Alleged scrap metal thieves caught
FROME, Westmoreland — The Westmoreland police have taken three men into custody in connection with the theft of copper cables valued at an estimated $15 million from the Frome sugar estate in the parish.
Details were not readily available on the weekend, but a police source told the Observer that the men were apprehended on Friday during a police operation spanning several Westmoreland communities.
"They were arrested in connection with power cables stolen between May 23 and May 25 from the communities of Paul Island, Belle Island Mountain, Albion Farms and Blue Castle," the police source said.
Friday, Victor Wright, operations manager at Frome, hailed the arrest of the trio, especially given recent efforts by the estate to nab persons who steal vital estate equipment and machinery from the property in order to supply them to the scrap metal trade.
"This is a significant breakthrough for us because we have been losing millions of dollars' worth of equipment and materials in recent months," he explained.
The operations manager noted that theft of estate property had impacted negatively on output during the just-concluded 2010-2011 sugar crop at Frome, the island's largest sugar processing facility.
"At one point the crop was disrupted because they stole power lines, and even a metal door at one of the hoists that we use to lift the farmers' cane," Wright pointed out.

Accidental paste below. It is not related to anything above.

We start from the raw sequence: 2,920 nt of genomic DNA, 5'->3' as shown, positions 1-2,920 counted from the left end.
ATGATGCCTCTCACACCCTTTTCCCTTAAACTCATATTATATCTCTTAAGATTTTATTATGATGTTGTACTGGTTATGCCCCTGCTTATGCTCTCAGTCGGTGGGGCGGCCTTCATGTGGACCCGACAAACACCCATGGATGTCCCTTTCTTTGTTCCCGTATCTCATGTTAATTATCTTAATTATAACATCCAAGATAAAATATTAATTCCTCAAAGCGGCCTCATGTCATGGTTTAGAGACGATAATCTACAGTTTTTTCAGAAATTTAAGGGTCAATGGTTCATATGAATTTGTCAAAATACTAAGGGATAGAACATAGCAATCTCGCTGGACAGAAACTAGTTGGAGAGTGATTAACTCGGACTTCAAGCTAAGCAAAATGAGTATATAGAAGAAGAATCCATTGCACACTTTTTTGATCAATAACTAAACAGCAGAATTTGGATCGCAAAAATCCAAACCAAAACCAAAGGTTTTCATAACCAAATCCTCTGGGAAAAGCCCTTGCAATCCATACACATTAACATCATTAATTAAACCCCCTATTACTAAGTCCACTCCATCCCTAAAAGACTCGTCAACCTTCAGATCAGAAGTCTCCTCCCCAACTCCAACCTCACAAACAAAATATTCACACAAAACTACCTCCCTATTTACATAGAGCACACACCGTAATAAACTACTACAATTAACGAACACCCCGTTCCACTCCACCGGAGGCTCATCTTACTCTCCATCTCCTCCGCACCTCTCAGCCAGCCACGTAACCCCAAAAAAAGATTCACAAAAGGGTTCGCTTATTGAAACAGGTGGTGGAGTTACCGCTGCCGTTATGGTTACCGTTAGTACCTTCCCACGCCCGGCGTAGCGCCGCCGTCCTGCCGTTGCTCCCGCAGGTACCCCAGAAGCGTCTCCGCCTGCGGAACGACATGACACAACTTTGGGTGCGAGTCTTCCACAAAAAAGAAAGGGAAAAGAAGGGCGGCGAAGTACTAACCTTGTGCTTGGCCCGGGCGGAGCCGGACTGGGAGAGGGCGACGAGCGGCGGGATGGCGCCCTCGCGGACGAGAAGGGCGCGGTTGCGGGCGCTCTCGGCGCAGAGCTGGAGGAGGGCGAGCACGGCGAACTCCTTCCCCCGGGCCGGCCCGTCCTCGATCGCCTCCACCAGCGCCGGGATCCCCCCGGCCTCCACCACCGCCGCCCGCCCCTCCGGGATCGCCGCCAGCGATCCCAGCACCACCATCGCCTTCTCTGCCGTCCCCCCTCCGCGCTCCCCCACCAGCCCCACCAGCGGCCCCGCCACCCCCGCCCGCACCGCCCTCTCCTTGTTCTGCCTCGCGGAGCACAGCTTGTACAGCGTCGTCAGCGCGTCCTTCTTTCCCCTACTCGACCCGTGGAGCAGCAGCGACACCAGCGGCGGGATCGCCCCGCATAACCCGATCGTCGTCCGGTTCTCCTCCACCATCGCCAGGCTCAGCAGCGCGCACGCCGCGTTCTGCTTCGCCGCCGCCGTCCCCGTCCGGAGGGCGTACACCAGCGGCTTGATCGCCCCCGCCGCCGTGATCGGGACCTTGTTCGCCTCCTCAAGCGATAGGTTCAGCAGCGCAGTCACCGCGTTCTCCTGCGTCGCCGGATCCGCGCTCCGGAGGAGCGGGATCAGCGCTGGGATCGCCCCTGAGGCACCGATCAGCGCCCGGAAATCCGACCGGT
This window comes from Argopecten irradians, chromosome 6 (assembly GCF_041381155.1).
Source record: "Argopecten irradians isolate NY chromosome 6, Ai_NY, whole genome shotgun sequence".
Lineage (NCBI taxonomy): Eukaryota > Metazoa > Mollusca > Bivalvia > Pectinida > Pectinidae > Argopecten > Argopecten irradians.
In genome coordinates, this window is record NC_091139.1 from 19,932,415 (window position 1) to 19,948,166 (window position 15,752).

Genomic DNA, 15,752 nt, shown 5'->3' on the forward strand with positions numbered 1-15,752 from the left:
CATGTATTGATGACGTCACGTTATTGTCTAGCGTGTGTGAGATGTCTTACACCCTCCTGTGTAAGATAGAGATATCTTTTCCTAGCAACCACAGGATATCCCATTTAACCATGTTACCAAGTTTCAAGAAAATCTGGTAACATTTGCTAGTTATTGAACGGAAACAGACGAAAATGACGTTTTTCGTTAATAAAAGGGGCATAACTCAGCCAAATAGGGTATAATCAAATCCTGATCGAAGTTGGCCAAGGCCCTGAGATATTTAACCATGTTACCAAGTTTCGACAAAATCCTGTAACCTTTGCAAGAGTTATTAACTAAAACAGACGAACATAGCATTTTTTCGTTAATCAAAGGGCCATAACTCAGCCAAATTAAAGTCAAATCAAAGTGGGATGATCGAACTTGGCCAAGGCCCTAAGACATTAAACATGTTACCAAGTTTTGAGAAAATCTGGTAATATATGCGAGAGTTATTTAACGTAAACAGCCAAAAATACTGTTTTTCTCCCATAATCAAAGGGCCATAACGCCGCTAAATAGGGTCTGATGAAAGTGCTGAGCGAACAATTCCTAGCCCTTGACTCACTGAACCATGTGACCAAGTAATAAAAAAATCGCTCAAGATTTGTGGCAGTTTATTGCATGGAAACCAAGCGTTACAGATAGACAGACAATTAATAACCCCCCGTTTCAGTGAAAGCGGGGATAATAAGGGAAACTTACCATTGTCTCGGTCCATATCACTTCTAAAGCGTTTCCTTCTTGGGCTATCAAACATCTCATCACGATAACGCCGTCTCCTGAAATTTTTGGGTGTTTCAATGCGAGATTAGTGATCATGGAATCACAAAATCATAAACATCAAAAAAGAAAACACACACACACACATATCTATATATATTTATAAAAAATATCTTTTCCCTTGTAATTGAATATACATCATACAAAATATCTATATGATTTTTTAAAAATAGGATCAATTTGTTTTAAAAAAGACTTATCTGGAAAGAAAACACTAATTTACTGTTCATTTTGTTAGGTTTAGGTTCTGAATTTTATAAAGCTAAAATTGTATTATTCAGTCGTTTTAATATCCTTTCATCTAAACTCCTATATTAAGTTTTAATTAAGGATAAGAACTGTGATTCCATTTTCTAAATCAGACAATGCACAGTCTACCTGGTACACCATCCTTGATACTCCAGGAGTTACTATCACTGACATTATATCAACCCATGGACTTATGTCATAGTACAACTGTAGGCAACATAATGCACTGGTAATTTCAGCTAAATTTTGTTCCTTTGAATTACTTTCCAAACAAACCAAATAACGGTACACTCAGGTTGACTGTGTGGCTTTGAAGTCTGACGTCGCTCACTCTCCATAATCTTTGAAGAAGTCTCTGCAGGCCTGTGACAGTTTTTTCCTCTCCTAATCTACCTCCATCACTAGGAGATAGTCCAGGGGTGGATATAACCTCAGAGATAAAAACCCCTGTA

Other items stolen include parts of bridges, transformer parts and poles.
The growing trade in scrap metal has been widely blamed for the theft of machinery and equipment from utility companies and the island's sugar estates.
In 2009, the sugar manufacturing sector reportedly suffered losses of more than $100 million to scrap metal thieves. This prompted agriculture minister Dr Christopher Tufton to call for regulation of the trade, which provided the country with an estimated US$220 million in export earnings in 2007.
While commending the police on the arrests of the three alleged scrap metal thieves on Friday, the agriculture minister renewed his call for regulation.
"It cannot continue as it is now, in its present form; it has to be regulated," Dr Tufton told the Observer on the weekend, noting that legitimate businesses have also been victims of the trade.
He added, however, that he was aware that Industry, Investment and Commerce Minister Karl Samuda, under whom the regulation of the scrap metal industry falls, has also expressed concern about aspects of the trade.